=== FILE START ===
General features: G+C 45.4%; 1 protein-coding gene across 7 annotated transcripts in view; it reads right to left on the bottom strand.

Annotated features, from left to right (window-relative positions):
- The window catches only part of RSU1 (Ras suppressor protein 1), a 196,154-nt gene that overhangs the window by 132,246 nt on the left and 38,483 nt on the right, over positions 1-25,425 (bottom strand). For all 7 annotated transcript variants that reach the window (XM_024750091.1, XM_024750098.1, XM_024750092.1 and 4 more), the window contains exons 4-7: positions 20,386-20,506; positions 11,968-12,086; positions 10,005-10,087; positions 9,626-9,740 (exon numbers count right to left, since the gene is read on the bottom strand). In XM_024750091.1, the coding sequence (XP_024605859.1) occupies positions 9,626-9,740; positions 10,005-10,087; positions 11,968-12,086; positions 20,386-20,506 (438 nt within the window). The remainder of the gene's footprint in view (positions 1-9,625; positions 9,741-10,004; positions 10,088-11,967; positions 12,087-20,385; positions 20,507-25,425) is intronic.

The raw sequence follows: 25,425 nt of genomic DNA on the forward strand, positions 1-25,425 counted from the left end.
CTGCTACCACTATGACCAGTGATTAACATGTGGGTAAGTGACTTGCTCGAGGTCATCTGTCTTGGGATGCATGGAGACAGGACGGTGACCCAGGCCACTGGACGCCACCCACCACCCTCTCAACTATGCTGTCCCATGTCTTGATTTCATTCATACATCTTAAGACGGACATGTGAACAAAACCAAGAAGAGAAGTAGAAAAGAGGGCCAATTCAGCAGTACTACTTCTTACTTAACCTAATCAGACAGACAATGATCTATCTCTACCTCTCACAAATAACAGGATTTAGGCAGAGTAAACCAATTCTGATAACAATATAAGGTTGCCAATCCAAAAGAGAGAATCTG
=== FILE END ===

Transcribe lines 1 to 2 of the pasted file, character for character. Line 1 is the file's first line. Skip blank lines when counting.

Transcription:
General features: G+C 45.4%; 1 protein-coding gene across 7 annotated transcripts in view; it reads right to left on the bottom strand.

Annotated features, from left to right (window-relative positions):